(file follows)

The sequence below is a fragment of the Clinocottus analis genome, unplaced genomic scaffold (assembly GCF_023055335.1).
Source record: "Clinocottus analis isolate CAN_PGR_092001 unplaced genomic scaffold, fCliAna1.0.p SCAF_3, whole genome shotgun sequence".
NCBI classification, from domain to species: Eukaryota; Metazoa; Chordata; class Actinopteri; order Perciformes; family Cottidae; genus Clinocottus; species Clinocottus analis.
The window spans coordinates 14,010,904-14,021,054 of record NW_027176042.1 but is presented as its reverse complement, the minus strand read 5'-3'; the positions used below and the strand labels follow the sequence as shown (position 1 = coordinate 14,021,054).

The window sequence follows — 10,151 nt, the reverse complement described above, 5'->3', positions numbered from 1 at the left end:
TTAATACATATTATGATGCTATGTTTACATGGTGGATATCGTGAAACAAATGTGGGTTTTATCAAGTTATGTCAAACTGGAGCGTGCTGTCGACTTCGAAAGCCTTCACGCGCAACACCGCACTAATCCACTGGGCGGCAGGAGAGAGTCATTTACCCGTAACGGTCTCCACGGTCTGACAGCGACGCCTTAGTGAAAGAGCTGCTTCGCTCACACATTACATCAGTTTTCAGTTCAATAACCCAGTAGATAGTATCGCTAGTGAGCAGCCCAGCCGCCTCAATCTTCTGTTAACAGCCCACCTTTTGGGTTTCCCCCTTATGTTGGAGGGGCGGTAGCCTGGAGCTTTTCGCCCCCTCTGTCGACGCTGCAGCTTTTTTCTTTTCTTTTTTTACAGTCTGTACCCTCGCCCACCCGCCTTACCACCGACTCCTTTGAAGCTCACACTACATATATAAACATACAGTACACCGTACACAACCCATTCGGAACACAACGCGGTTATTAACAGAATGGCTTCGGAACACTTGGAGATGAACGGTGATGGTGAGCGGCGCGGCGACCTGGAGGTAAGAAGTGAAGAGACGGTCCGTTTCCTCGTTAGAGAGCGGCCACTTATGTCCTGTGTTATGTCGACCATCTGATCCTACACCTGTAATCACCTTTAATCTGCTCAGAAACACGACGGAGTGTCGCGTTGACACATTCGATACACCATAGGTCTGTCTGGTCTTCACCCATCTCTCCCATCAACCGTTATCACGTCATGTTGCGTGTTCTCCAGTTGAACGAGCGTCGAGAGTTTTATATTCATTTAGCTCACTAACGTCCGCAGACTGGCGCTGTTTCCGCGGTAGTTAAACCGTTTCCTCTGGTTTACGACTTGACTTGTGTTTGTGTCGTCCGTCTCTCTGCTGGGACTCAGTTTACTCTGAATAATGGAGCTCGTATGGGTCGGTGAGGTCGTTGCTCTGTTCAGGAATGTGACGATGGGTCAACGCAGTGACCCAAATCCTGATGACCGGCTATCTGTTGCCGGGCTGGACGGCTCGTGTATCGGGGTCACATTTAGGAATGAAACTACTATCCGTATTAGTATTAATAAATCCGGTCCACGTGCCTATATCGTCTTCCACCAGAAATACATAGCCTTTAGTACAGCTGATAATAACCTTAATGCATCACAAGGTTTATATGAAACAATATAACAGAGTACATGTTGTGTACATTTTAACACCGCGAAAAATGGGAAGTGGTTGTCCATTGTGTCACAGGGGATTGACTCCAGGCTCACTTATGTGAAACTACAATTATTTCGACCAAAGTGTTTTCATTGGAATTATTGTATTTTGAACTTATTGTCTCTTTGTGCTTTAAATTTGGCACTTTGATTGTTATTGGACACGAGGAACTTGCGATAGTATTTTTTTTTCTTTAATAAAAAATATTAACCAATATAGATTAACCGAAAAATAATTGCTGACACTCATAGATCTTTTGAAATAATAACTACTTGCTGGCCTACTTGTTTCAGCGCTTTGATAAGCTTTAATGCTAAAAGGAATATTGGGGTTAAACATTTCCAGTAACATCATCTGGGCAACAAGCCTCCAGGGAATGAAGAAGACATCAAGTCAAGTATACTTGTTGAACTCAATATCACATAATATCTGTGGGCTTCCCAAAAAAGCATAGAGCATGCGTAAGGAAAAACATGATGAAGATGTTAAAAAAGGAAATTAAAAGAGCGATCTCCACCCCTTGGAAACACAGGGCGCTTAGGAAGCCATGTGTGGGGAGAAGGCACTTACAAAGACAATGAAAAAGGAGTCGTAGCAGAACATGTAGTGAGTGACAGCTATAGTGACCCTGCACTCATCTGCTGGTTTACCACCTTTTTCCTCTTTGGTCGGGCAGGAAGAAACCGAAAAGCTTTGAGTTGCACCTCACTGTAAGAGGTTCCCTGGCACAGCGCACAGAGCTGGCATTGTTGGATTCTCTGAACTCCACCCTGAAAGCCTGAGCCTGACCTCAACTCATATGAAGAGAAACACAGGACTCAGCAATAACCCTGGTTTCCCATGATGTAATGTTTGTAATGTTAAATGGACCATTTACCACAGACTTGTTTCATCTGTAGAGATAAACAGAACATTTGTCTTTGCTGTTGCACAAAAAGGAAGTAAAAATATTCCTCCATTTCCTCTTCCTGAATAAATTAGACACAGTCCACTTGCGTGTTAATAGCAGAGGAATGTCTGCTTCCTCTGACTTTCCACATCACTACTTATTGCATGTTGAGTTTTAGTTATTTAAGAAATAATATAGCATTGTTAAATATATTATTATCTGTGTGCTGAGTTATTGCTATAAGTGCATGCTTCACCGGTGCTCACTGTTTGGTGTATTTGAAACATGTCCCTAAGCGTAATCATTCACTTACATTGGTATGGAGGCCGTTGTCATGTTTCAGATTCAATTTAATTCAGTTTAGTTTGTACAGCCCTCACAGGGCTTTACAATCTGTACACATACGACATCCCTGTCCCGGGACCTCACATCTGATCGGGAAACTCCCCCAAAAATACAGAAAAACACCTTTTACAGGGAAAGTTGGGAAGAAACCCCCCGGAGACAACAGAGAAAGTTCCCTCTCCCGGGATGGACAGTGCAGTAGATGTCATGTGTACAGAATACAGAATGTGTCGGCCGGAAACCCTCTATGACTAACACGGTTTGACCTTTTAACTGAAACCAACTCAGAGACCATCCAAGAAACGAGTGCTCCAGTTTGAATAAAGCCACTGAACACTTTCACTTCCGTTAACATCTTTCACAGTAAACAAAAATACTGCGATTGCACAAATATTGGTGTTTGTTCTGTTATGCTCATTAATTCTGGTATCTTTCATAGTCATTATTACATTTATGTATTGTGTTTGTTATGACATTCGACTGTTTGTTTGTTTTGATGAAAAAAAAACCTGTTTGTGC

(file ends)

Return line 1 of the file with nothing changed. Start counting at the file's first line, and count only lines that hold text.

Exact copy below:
The sequence below is a fragment of the Clinocottus analis genome, unplaced genomic scaffold (assembly GCF_023055335.1).